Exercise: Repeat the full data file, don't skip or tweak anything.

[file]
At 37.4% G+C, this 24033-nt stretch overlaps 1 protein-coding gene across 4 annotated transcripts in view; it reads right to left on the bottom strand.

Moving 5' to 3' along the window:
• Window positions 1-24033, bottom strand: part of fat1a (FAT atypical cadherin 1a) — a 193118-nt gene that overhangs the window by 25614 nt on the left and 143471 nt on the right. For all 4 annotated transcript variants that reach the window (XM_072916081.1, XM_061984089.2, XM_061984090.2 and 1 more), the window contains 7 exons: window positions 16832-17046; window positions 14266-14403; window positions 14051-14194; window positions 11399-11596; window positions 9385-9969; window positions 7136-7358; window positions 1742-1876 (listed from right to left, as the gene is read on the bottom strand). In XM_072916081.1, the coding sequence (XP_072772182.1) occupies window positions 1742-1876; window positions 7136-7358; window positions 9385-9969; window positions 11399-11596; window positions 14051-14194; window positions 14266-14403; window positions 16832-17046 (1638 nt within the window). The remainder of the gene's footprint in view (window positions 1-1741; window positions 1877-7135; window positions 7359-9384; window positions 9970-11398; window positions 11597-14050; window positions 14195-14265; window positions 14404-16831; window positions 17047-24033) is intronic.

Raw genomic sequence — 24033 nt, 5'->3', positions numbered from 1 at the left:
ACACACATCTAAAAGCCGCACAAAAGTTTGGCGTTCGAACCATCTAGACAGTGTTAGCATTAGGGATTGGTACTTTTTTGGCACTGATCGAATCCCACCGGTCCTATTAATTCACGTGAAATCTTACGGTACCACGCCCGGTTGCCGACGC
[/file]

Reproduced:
At 37.4% G+C, this 24033-nt stretch overlaps 1 protein-coding gene across 4 annotated transcripts in view; it reads right to left on the bottom strand.

Moving 5' to 3' along the window:
• Window positions 1-24033, bottom strand: part of fat1a (FAT atypical cadherin 1a) — a 193118-nt gene that overhangs the window by 25614 nt on the left and 143471 nt on the right. For all 4 annotated transcript variants that reach the window (XM_072916081.1, XM_061984089.2, XM_061984090.2 and 1 more), the window contains 7 exons: window positions 16832-17046; window positions 14266-14403; window positions 14051-14194; window positions 11399-11596; window positions 9385-9969; window positions 7136-7358; window positions 1742-1876 (listed from right to left, as the gene is read on the bottom strand). In XM_072916081.1, the coding sequence (XP_072772182.1) occupies window positions 1742-1876; window positions 7136-7358; window positions 9385-9969; window positions 11399-11596; window positions 14051-14194; window positions 14266-14403; window positions 16832-17046 (1638 nt within the window). The remainder of the gene's footprint in view (window positions 1-1741; window positions 1877-7135; window positions 7359-9384; window positions 9970-11398; window positions 11597-14050; window positions 14195-14265; window positions 14404-16831; window positions 17047-24033) is intronic.

Raw genomic sequence — 24033 nt, 5'->3', positions numbered from 1 at the left:
ACACACATCTAAAAGCCGCACAAAAGTTTGGCGTTCGAACCATCTAGACAGTGTTAGCATTAGGGATTGGTACTTTTTTGGCACTGATCGAATCCCACCGGTCCTATTAATTCACGTGAAATCTTACGGTACCACGCCCGGTTGCCGACGC